Xhea has no magic. Born without the power that everyone else takes for granted, Xhea is an outcast—no way to earn a living, buy food, or change the life that fate has dealt her. Yet she has a unique talent: the ability to see ghosts and the tethers that bind them to the living world, which she uses to scratch out a bare existence in the ruins beneath the City’s floating Towers.

When a rich City man comes to her with a young woman’s ghost tethered to his chest, Xhea has no idea that this ghost will change everything. The ghost, Shai, is a Radiant, a rare person who generates so much power that the Towers use it to fuel their magic, heedless of the pain such use causes. Shai’s home Tower is desperate to get the ghost back and force her into a body—any body—so that it can regain its position, while the Tower’s rivals seek the ghost to use her magic for their own ends. Caught between a multitude of enemies and desperate to save Shai, Xhea thinks herself powerless—until a strange magic wakes within her. Magic dark and slow, like rising smoke, like seeping oil. A magic whose very touch brings death.

With two extremely strong female protagonists, Radiant is a story of fighting for what you believe in and finding strength that you never thought you had.



Chrysler Szarlan

The Hawley Book of the Dead
Ballantine Books, September 23, 2014
Hardcover and eBook, 352 pages

For fans of The Physick Book of Deliverance Dane and A Discovery of Witches comes a brilliantly imagined debut novel brimming with rich history, suspense, and magic.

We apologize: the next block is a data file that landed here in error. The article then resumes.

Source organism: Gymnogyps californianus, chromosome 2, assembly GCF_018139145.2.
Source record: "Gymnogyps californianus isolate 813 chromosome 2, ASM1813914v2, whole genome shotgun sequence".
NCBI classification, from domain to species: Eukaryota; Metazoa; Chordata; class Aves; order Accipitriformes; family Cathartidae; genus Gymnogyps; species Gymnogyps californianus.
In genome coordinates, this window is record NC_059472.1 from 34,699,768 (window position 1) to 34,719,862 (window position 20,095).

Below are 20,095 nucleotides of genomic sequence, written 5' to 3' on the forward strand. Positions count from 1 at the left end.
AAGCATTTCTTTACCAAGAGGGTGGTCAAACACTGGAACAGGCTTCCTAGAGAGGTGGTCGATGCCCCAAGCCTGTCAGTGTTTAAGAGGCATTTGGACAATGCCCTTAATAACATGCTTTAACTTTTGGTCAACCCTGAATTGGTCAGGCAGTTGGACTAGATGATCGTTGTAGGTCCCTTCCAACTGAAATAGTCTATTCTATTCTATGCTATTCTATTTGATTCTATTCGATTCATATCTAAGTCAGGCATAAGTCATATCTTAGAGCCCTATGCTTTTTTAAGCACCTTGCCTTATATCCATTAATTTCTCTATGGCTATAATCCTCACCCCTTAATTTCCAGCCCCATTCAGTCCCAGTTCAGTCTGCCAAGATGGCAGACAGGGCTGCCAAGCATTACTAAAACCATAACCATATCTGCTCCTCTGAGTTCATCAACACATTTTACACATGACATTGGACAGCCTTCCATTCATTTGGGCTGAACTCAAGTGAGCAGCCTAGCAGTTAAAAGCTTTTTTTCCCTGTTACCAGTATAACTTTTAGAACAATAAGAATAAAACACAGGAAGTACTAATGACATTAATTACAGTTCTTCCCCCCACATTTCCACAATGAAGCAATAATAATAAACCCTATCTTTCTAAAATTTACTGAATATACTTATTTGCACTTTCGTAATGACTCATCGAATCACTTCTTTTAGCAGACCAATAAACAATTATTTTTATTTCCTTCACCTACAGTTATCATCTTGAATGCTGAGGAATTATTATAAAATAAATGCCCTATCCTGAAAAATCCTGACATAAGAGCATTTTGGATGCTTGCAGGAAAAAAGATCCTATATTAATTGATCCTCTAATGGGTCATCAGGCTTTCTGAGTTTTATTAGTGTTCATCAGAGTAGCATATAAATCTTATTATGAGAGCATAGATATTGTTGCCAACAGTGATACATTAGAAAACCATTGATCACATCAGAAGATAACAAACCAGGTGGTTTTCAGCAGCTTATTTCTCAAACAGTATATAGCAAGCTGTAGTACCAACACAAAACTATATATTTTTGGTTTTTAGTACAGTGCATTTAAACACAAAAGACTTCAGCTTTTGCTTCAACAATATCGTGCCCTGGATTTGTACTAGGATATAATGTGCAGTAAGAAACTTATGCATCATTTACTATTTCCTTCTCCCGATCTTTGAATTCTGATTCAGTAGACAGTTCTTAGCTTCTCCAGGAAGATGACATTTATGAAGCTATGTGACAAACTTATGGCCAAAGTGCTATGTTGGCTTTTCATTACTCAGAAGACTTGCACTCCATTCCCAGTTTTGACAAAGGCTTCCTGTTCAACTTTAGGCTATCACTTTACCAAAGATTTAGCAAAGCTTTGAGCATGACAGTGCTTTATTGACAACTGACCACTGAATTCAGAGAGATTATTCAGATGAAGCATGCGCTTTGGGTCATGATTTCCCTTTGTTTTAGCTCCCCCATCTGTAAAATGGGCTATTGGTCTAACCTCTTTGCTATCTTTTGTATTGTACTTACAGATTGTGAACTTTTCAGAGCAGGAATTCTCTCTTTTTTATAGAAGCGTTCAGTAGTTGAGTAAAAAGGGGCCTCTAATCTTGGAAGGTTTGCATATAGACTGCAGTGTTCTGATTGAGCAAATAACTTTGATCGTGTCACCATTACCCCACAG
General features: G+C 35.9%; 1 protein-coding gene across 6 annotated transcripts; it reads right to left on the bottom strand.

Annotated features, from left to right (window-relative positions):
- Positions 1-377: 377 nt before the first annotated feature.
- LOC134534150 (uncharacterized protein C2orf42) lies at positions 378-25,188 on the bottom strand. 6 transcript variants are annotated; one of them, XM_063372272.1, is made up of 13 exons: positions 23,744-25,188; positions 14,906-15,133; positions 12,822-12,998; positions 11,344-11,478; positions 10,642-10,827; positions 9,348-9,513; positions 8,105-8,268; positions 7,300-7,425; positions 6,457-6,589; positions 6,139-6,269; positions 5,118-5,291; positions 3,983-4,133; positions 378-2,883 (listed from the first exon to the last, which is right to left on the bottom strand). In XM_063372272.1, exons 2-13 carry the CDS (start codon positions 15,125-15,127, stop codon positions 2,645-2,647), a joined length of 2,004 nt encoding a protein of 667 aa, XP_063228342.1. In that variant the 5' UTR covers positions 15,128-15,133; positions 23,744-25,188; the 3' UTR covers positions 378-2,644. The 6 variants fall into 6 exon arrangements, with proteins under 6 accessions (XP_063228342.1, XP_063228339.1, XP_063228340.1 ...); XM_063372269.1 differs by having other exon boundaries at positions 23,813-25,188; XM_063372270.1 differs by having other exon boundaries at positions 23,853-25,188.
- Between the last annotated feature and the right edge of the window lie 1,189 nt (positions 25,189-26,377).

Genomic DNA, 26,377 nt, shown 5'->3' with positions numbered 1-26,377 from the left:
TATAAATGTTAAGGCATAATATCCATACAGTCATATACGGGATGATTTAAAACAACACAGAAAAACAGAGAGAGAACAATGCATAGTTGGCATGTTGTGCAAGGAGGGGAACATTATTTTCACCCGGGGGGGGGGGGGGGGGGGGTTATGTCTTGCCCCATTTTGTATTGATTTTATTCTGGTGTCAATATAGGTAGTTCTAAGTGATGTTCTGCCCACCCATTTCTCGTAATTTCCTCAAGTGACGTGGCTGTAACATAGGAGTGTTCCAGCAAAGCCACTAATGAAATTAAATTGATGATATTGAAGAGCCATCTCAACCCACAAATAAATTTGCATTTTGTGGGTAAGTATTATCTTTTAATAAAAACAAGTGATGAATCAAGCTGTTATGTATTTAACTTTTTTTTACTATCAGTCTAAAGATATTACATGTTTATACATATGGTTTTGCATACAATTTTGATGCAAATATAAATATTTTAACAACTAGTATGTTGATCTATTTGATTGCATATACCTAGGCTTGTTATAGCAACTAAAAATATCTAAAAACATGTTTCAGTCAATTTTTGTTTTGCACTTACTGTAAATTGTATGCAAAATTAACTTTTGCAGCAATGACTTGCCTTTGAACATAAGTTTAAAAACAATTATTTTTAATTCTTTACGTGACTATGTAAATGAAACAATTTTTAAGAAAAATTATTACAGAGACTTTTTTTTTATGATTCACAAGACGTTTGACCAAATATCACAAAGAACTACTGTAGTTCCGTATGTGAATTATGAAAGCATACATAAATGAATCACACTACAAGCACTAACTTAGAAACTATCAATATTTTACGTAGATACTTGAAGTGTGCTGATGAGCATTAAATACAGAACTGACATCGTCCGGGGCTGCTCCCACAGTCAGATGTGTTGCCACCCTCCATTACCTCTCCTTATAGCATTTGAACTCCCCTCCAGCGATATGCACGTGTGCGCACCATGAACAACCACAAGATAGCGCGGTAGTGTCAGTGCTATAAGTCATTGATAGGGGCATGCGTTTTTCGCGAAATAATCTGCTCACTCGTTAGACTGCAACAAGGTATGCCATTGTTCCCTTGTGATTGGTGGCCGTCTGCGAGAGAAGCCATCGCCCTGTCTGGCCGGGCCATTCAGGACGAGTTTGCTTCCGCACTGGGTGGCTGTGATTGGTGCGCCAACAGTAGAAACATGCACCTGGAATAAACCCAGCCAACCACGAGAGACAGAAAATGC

Revelation “Reve” Dyer grew up with her grandmother’s family stories, stretching back centuries to Reve’s ancestors, who founded the town of Hawley Five Corners, Massachusetts. Their history is steeped in secrets, for few outsiders know that an ancient magic runs in the Dyer women’s blood, and that Reve is a magician whose powers are all too real.

Reve and her husband are world-famous Las Vegas illusionists. They have three lovely young daughters, a beautiful home, and what seems like a charmed life. But Reve’s world is shattered when an intruder alters her trick pistol and she accidentally shoots and kills her beloved husband onstage.

Fearing for her daughters’ lives, Reve flees with them to the place she has always felt safest—an antiquated farmhouse in the forest of Hawley Five Corners, where the magic of her ancestors reigns, and her oldest friend—and first love—is the town’s chief of police. Here, in the forest, with its undeniable air of enchantment, Reve hopes she and her girls will be protected.

Delving into the past for answers, Reve is drawn deeper into her family’s legends. What she discovers is The Hawley Book of the Dead, an ancient leather-bound journal holding mysterious mythic power. As she pieces together the truth behind the book, Reve will have to shield herself and her daughters against an uncertain, increasingly dangerous fate. For soon it becomes clear that the stranger who upended Reve’s life in Las Vegas has followed her to Hawley—and that she has something he desperately wants.

Brimming with rich history, suspense, and magic, The Hawley Book of the Dead is a brilliantly imagined debut novel from a riveting new voice.




Angus Watson

Age of Iron
Iron Age Trilogy 1
Orbit, September 2, 2014
Trade Paperback and eBook, 576 pages

LEGENDS AREN'T BORN. THEY'RE MADE.

Dug Sealskinner is a down-on-his-luck mercenary traveling south to join up with King Zadar's army. But he keeps rescuing the wrong people.

First Spring, a child he finds scavenging on the battlefield, and then Lowa, one of Zadar's most fearsome warriors, who has vowed revenge on the king for her sister's execution.

Now Dug's on the wrong side of the thousands-strong army he hoped to join ­-- and worse, Zadar has bloodthirsty druid magic on his side. All Dug has is his war hammer, one small child, and one unpredictable, highly-trained warrior with a lust for revenge that might get them all killed . . .




2014 Debut Author Challenge Update - The Clockwork Dagger by Beth Cato